I remember being a senior in high school and seeing the movie "Singles" for the first time. I bought my first Pearl Jam album the day before I moved into my college dorm room. And I vividly recall finishing Douglas Coupland's "Generation X: Tales for an Accelerated Culture."
I felt empowered, being part of this generation that inspired so much pop culture. Plus, "Gen X" just sounded cool.
But now my peers and I are outnumbered nearly 3-to-1 by the Millennials — those born between 1977 and 2000. Forbes estimated there are about 77 million people in this younger demographic.
And, of course Gen Xers also outnumbered by our preceding generation; after all, that's why they're called "Boomers."
Maybe this gap explains why Gen X feels like a new "Lost Generation." As a business journalist, I get piles of reports, presentations and advice pieces geared toward restaurant marketers looking to woo Millennial consumers.
And Baby Boomer consumers ...
The inundation of information has taught me that Millennials like technology and social media and one-to-one interaction with brands. They like socializing with their friends. They like having healthy menu choices and the ability to customize their meals. They have a diverse palate and they often try to hunt out a good deal.
Restaurant marketers have been salivating over this crowd for the past couple of years, especially as they're expected to increase their foodservice spend.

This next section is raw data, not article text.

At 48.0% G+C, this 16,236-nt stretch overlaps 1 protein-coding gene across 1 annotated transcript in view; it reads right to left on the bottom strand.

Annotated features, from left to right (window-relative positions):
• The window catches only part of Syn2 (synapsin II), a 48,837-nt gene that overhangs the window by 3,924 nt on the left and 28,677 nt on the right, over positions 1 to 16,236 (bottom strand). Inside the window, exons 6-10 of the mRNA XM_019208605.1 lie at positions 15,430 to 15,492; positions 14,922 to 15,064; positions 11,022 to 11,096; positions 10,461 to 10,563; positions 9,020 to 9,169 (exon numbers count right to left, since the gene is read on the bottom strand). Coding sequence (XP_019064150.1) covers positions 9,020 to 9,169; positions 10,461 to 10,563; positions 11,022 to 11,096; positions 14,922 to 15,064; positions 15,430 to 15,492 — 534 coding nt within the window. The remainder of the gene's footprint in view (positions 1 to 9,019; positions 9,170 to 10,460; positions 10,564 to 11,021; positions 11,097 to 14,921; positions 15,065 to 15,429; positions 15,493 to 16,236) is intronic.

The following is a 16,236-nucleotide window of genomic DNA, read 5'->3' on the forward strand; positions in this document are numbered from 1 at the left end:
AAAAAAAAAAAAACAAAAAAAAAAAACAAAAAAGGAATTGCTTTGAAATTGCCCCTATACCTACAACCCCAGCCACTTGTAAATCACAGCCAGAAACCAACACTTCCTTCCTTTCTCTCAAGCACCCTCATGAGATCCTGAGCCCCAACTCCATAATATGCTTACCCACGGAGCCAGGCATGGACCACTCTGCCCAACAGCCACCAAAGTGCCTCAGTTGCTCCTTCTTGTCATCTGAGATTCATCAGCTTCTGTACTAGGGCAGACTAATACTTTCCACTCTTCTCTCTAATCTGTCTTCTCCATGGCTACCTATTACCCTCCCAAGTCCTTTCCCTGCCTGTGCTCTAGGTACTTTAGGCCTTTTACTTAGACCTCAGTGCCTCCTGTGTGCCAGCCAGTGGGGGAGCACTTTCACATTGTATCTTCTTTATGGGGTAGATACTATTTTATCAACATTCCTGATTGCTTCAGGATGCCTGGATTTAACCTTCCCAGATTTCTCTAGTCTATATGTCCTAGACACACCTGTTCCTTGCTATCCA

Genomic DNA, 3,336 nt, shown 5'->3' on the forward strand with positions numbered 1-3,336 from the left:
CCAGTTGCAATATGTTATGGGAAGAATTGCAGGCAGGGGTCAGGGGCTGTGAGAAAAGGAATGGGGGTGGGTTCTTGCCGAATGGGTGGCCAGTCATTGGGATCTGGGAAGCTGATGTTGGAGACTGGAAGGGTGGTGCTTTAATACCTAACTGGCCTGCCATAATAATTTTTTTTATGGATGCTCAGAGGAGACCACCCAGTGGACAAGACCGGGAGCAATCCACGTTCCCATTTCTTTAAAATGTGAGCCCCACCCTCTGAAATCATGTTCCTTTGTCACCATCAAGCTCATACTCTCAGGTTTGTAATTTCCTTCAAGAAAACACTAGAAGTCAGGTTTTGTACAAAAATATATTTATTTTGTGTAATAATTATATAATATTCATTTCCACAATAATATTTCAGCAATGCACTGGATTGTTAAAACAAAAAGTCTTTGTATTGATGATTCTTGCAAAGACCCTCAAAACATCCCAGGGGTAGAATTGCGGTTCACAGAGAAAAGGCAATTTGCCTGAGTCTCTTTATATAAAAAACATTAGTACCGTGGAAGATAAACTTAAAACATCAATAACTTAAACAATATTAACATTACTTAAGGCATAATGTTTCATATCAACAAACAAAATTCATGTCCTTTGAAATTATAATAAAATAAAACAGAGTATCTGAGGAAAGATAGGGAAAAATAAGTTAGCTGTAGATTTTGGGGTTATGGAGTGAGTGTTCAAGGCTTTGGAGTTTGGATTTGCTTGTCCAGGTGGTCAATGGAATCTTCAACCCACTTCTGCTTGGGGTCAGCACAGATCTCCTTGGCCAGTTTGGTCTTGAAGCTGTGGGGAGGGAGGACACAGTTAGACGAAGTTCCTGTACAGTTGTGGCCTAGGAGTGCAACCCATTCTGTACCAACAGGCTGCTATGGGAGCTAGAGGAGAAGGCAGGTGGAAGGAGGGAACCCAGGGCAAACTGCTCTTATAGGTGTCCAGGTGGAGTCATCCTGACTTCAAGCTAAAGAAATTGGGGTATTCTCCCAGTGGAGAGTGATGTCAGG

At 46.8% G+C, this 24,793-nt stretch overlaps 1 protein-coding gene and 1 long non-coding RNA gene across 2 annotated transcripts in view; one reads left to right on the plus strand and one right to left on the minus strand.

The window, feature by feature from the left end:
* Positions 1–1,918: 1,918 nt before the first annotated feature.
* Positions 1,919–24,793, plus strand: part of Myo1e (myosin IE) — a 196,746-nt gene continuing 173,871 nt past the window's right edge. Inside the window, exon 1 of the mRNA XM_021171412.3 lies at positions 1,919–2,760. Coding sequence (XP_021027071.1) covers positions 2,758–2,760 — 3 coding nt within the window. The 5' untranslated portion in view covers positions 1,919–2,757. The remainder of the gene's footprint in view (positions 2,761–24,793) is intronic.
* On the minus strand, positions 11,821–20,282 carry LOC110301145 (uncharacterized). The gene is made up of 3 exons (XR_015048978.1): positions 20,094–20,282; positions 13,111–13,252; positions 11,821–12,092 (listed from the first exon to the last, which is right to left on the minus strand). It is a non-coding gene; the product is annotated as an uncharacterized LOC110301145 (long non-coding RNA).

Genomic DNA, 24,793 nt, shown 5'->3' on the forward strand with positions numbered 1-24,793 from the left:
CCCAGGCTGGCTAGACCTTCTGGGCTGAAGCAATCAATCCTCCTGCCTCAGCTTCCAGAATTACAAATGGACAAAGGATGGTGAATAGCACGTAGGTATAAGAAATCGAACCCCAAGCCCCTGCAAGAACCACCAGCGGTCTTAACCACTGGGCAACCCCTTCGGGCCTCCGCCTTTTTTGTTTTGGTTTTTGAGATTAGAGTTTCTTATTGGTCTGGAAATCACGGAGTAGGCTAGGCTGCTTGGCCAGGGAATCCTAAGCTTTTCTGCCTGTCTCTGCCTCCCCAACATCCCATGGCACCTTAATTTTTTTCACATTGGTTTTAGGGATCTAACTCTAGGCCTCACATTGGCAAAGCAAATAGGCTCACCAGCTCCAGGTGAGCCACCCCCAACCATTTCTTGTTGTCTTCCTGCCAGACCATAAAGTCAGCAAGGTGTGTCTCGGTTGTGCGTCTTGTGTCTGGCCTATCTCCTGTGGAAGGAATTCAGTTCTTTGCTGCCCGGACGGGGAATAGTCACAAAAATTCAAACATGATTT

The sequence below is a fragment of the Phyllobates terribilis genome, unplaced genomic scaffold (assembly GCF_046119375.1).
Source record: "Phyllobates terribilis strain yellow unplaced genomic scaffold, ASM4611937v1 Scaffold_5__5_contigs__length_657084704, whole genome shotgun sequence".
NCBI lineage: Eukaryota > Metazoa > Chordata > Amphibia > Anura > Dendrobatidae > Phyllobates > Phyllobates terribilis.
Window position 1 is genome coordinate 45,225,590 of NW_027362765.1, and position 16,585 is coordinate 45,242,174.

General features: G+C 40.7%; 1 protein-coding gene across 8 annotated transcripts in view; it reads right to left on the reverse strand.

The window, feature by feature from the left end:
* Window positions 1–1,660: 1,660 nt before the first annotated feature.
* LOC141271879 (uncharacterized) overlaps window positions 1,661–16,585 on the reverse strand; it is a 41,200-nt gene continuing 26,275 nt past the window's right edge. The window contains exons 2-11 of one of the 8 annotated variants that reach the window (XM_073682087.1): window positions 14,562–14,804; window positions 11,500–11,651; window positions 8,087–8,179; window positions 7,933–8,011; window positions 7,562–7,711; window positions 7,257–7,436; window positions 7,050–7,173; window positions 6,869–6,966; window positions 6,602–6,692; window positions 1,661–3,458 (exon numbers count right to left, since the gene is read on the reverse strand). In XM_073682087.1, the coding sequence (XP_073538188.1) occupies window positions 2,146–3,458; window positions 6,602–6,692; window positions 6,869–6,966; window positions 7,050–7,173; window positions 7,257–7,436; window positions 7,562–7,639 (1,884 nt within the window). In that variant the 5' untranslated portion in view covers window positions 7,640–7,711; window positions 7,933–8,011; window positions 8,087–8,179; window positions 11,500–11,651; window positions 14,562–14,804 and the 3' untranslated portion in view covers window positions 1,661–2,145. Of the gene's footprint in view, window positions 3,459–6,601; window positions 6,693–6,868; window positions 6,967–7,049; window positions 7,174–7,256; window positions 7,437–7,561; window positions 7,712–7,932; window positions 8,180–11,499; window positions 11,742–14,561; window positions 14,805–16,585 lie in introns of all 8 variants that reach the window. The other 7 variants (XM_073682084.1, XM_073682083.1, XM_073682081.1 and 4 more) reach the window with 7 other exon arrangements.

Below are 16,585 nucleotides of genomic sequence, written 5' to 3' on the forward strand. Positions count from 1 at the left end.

Meanwhile, the Boomers — those born between 1946ish and 1964ish — have been adding restaurant occasions, which has many brands scrambling to figure out a marketing balance between the two diverse groups.
Boomers might not as active on social media channels; they don't care much about one-to-one marketing or gaming. But they are becoming more comfortable with technology, particularly mobile. They don't seek out healthy menu choices as often as the Millennials, nor are they as picky about customization. They do, however, like dine-out occasions with their friends and families, and they will hunt out a good deal.
But what about the rest of us? The proverbial "middle child?"
We Gen Xers also have young families and are bringing the entire clan to most dine-out occasions. We travel a lot, for pleasure and for work, which means we eat out a lot by default. Like our younger peers, we are very social media savvy and are tethered to our smartphones. We like to socialize and we like to have healthier choices for both ourselves and our families.
We like convenience and pick-up and delivery, and we like the increased opportunity to customize our meals. We will also experiment and try out new flavors. We want a choice of wine or craft beer and we want a robust non-alcoholic beverage menu. We, too, like to hunt out a good deal.
That's just scratching the surface ...
This week, NBC News published a piece this week about restaurants shifting their focus back to the Boomers after chasing the Millennial crowd for so long. But as Forbes reports, the Baby Boomers will take with them close to $400 billion in annual spending when they retire, which will leave a huge void; particularly with non-necessities such as dining out.
Couple that with the Millennial unemployment rate — which is about 13.1 percent vs. the national average of 7.1 percent — and there seems to be a big opportunity on who to actually go after.
Gen X has higher disposable incomes and lower unemployment rates than the much-sought-after Millennials. And we aren't retiring and taking our disposable incomes with us anytime soon, like the Boomers.
Maybe it's time to show us a little love.